Both the Dodge Challenger and Chevrolet Camaro are on their way out within the next sixth months. Dodge has already confirmed an electric successor to the Challenger and Chevy is making hints that its contender could move to an EV platform when redesigned. For the time being, that will leave the Ford Mustang as the last American V-8-powered pony car. That may not change anytime soon.
While it's easy to assume the Mustang will also go the electric route for its next redesign, Ford officials have revealed that this isn't necessarily the case.
Speaking recently to Australian media, including Drive, Jim Owens, global brand manager for the Mustang, said Ford will continue to build Mustangs with a V-8 as long as regulations allow, and that buyers keen for an electric Mustang can already opt for the Mustang Mach-E.
He also said Ford is continuing to invest in development of V-8s to enable the engines to be used in future models.
2024 Ford Mustang Dark Horse
This was backed by comments from Mark Rushbrook, global director of Ford Performance Motorsports, in an interview with Wheels. He said Ford is currently on the fourth generation of the 5.0-liter V-8 known as the Coyote, and that a fifth-generation design is possible, assuming regulations allow it. The current V-8 develops up to 500 hp and is found in the Mustang GT and Mustang Dark Horse.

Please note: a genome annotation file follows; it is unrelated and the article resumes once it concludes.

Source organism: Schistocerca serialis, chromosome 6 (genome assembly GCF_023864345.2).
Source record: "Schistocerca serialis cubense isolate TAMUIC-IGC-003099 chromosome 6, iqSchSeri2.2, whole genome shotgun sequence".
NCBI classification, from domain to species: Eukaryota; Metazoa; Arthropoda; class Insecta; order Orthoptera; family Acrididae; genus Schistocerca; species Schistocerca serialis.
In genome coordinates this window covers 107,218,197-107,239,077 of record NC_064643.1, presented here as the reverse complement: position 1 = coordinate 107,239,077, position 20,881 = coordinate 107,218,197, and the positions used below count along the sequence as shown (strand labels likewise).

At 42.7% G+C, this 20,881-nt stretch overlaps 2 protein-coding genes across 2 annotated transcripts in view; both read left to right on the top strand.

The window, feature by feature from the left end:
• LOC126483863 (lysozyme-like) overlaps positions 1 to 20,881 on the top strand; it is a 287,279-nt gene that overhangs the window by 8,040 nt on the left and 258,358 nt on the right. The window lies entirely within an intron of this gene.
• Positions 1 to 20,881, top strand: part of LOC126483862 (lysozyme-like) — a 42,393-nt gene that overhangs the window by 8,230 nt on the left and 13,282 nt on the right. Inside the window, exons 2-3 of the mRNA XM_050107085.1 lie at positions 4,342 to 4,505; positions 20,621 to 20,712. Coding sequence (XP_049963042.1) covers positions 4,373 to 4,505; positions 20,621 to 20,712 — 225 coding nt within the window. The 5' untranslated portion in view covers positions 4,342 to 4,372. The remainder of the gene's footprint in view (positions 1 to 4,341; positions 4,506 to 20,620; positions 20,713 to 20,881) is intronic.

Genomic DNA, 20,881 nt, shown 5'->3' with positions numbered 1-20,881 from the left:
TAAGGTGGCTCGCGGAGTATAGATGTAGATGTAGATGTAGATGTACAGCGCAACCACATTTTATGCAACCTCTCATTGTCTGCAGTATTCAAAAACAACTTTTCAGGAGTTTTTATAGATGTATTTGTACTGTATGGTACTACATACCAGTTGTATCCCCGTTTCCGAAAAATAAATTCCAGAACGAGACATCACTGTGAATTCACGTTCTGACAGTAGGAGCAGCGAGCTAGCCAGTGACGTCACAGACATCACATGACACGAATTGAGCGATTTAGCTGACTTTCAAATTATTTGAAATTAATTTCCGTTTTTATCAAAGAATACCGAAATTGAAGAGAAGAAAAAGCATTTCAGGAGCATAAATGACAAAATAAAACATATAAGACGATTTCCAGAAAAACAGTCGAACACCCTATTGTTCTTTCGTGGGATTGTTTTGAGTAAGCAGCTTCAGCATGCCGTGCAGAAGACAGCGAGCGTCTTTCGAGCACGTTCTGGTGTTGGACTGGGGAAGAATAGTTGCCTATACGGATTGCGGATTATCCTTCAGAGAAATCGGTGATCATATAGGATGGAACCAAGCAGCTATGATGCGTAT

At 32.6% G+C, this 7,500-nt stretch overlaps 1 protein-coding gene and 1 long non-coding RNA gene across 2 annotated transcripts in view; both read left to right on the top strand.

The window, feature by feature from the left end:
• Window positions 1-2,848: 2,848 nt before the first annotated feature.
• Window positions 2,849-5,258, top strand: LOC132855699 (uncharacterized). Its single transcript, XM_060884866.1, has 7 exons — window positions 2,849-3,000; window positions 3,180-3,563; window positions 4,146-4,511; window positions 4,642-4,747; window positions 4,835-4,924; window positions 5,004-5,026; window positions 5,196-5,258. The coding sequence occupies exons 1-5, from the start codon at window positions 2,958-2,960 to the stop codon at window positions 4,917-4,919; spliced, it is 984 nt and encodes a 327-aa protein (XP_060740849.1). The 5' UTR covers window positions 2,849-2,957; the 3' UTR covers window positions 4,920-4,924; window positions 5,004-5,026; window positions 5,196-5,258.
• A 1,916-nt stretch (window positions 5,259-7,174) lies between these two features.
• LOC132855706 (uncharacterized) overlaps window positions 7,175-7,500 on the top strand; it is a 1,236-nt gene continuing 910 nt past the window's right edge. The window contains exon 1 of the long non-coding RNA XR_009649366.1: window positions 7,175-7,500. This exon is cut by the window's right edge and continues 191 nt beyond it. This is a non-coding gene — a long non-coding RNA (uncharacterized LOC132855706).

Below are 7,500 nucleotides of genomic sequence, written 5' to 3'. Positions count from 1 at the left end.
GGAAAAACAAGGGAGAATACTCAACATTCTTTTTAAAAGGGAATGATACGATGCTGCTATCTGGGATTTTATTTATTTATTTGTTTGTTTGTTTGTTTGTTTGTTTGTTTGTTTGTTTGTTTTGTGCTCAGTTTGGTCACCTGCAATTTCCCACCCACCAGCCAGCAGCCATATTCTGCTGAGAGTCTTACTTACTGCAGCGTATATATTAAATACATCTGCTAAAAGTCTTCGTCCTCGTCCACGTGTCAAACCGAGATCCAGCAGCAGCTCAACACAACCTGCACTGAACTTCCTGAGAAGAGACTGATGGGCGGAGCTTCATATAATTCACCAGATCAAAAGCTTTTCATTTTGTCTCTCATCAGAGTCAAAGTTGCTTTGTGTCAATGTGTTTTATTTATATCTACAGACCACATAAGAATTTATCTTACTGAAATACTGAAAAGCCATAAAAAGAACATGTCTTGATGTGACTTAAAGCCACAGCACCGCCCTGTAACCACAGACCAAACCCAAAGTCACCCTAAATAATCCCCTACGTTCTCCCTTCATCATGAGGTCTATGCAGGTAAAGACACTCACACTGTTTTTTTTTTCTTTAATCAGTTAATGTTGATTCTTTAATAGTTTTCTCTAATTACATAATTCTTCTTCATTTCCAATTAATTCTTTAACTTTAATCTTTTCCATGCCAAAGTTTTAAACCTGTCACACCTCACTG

He also said Ford considered making the current seventh-generation Mustang electric but decided against it, citing strong demand for sports cars with exciting sounds and available manual transmissions.
Ford isn't the only major automaker with this philosophy. Porsche has been one of the most vocal about wanting to keep the gas engine alive in its 911 sports car, and is also developing carbon-neutral fuel, or e-fuel, with a view to offering it to customers in the future.
At Germany's urging, the E.U. has agreed on an exemption that will allow vehicles with internal-combustion engines designed to run on e-fuels to still be sold beyond 2035, when new rules effectively banning the sale of gas- and diesel-powered light vehicles come into effect. That means the V-8 engine, or at least Porsche's flat-6, could survive into the next decade in Europe as well.